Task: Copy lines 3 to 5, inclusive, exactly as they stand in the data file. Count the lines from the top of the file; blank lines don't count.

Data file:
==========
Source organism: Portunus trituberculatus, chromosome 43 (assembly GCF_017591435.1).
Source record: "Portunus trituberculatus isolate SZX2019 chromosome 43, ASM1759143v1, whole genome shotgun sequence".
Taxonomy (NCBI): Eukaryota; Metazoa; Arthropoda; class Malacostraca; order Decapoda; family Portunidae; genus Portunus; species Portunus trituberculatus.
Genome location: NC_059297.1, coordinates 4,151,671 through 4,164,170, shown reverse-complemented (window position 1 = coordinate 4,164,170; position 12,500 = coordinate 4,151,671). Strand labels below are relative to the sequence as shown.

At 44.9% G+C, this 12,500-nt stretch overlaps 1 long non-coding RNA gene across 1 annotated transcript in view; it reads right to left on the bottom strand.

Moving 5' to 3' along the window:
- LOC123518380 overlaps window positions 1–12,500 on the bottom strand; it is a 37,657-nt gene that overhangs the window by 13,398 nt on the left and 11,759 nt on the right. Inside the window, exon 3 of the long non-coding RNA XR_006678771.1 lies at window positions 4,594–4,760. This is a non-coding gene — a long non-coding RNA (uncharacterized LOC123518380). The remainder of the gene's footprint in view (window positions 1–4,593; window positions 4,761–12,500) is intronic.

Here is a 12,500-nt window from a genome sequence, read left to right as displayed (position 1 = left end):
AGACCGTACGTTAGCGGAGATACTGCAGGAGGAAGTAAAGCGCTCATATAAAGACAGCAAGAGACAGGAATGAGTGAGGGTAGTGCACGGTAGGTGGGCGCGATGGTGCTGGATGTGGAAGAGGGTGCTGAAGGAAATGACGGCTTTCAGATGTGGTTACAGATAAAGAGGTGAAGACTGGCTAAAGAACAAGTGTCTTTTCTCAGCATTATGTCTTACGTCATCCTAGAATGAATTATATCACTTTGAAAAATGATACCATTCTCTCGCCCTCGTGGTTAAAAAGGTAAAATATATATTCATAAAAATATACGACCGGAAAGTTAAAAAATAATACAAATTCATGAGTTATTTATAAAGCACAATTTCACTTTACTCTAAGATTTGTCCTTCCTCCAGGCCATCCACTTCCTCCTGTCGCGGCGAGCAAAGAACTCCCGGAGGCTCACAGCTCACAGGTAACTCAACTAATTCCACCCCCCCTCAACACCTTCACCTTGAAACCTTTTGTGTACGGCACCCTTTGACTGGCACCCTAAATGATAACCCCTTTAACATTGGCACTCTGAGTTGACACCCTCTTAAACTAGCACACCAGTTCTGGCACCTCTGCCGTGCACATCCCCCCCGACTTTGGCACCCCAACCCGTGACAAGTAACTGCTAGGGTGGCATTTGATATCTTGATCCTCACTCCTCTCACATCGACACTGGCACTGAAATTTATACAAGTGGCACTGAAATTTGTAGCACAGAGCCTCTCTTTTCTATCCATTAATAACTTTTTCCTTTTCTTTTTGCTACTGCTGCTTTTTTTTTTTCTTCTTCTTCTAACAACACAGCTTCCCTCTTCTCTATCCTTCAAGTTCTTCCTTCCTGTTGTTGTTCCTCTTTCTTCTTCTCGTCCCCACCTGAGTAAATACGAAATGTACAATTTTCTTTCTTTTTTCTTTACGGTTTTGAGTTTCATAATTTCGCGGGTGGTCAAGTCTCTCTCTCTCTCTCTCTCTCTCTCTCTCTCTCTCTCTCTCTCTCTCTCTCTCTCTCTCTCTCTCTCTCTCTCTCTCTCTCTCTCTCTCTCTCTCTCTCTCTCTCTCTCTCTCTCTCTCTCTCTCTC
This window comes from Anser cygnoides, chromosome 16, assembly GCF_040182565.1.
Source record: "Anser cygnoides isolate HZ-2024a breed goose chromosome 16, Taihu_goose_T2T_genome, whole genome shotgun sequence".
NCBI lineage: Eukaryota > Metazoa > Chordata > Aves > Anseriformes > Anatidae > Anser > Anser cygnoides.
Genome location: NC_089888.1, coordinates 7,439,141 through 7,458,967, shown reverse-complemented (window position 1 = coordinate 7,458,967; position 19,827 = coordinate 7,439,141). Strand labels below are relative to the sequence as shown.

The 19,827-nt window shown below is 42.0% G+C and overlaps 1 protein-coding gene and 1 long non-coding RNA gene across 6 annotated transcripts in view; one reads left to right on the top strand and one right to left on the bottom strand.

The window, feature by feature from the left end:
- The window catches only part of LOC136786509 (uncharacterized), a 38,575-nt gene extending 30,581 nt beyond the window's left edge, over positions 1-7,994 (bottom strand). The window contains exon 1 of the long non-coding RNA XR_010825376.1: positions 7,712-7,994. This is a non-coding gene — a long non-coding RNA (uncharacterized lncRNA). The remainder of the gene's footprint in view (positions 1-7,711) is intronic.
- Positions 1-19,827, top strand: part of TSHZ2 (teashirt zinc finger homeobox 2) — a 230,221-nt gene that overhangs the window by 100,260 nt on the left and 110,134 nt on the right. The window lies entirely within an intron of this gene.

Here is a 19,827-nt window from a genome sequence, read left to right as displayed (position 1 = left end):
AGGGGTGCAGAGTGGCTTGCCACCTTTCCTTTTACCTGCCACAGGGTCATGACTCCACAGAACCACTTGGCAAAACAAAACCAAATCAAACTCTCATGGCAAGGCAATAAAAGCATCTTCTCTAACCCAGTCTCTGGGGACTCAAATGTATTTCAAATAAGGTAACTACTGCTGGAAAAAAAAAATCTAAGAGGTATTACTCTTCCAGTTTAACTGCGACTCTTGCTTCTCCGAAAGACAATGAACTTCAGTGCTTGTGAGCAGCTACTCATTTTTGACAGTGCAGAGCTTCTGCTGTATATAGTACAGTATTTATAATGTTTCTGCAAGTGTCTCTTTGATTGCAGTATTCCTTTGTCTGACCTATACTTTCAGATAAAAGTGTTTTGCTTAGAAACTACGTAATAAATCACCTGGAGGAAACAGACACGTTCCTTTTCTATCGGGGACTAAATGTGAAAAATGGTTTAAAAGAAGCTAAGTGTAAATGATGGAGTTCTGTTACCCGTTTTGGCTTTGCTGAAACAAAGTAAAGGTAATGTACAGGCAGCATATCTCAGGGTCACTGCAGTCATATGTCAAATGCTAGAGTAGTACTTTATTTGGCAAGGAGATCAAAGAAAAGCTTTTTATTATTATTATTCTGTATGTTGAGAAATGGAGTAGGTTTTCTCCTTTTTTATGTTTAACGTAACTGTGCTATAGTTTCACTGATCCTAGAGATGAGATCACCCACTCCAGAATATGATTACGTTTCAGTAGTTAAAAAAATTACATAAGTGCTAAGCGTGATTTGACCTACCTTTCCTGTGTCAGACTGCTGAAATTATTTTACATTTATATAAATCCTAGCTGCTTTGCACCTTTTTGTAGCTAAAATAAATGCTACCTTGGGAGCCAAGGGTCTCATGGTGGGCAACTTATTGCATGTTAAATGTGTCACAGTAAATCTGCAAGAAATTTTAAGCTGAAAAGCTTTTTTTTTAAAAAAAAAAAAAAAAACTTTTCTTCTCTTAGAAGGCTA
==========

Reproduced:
Taxonomy (NCBI): Eukaryota; Metazoa; Arthropoda; class Malacostraca; order Decapoda; family Portunidae; genus Portunus; species Portunus trituberculatus.
Genome location: NC_059297.1, coordinates 4,151,671 through 4,164,170, shown reverse-complemented (window position 1 = coordinate 4,164,170; position 12,500 = coordinate 4,151,671). Strand labels below are relative to the sequence as shown.

At 44.9% G+C, this 12,500-nt stretch overlaps 1 long non-coding RNA gene across 1 annotated transcript in view; it reads right to left on the bottom strand.